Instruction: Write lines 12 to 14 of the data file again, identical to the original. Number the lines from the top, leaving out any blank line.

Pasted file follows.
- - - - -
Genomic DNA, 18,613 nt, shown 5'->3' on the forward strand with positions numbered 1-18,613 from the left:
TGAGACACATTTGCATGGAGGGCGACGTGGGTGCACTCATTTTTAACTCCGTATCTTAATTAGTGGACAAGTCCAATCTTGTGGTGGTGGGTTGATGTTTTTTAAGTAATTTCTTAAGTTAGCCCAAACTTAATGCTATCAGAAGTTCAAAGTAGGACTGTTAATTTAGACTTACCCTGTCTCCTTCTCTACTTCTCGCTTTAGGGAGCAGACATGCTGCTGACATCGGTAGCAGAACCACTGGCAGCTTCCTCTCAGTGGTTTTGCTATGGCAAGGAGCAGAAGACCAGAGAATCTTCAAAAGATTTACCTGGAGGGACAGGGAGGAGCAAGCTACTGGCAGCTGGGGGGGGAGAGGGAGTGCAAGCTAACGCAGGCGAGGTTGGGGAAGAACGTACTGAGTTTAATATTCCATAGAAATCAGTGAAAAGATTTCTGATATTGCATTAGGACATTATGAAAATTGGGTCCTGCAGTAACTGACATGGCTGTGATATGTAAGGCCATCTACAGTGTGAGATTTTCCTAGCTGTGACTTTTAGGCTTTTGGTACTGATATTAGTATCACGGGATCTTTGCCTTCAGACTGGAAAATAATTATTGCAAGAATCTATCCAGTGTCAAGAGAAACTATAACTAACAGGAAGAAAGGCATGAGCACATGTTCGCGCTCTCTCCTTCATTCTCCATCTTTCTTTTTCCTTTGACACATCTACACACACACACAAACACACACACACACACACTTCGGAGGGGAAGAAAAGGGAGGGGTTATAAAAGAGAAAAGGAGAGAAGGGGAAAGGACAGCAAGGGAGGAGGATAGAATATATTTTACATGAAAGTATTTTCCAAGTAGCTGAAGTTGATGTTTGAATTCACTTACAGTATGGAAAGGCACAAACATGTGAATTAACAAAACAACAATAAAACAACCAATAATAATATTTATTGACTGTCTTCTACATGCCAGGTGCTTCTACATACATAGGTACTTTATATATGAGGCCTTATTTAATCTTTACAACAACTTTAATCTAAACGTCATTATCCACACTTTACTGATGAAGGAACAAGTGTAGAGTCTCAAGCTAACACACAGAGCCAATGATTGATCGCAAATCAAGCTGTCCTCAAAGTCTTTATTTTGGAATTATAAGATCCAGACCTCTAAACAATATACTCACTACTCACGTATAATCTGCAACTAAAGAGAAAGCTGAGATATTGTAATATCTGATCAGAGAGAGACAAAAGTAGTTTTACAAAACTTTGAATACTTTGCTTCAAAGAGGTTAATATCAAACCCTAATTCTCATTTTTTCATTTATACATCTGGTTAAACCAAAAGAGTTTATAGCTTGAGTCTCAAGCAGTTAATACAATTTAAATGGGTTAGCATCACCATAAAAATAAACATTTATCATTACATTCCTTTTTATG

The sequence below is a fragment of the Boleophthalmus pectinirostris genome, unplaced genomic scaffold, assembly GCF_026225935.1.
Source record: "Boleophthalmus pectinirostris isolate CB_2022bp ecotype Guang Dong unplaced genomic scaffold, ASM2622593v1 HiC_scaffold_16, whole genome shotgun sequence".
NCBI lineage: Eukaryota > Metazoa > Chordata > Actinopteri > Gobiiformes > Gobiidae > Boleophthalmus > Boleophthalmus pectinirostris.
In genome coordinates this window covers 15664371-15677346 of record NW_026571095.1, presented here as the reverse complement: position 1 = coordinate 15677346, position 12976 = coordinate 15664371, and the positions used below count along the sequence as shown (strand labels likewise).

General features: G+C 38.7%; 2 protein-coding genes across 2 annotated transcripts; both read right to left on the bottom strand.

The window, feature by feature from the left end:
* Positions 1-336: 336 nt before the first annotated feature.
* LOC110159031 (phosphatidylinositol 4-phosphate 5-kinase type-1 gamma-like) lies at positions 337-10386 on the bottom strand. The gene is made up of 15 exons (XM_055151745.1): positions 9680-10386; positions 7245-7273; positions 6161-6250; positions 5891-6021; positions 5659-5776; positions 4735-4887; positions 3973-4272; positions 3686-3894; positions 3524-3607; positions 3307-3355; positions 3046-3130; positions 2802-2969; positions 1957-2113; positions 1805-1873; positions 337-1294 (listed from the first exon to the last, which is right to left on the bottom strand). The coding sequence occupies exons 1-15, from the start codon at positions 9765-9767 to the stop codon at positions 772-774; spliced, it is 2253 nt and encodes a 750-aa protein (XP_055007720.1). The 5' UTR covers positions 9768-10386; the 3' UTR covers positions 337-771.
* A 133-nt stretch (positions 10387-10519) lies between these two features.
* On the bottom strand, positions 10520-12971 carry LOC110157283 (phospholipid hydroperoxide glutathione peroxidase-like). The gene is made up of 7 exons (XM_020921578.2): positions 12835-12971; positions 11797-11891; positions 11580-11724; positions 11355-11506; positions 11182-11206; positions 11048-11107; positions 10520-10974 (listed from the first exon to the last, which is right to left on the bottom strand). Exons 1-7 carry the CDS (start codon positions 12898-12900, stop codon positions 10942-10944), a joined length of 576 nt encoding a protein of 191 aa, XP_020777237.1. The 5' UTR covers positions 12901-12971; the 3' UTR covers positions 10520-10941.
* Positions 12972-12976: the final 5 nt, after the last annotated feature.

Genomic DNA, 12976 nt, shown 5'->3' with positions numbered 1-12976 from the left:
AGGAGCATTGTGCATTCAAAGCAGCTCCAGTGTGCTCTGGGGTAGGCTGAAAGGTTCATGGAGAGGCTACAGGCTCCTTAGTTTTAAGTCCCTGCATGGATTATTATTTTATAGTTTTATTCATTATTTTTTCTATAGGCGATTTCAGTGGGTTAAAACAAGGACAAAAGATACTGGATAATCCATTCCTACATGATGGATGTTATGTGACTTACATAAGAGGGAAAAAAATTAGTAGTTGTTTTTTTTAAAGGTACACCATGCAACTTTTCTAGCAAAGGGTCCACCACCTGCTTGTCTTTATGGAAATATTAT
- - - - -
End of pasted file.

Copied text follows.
* On the bottom strand, positions 10520-12971 carry LOC110157283 (phospholipid hydroperoxide glutathione peroxidase-like). The gene is made up of 7 exons (XM_020921578.2): positions 12835-12971; positions 11797-11891; positions 11580-11724; positions 11355-11506; positions 11182-11206; positions 11048-11107; positions 10520-10974 (listed from the first exon to the last, which is right to left on the bottom strand). Exons 1-7 carry the CDS (start codon positions 12898-12900, stop codon positions 10942-10944), a joined length of 576 nt encoding a protein of 191 aa, XP_020777237.1. The 5' UTR covers positions 12901-12971; the 3' UTR covers positions 10520-10941.
* Positions 12972-12976: the final 5 nt, after the last annotated feature.

Genomic DNA, 12976 nt, shown 5'->3' with positions numbered 1-12976 from the left: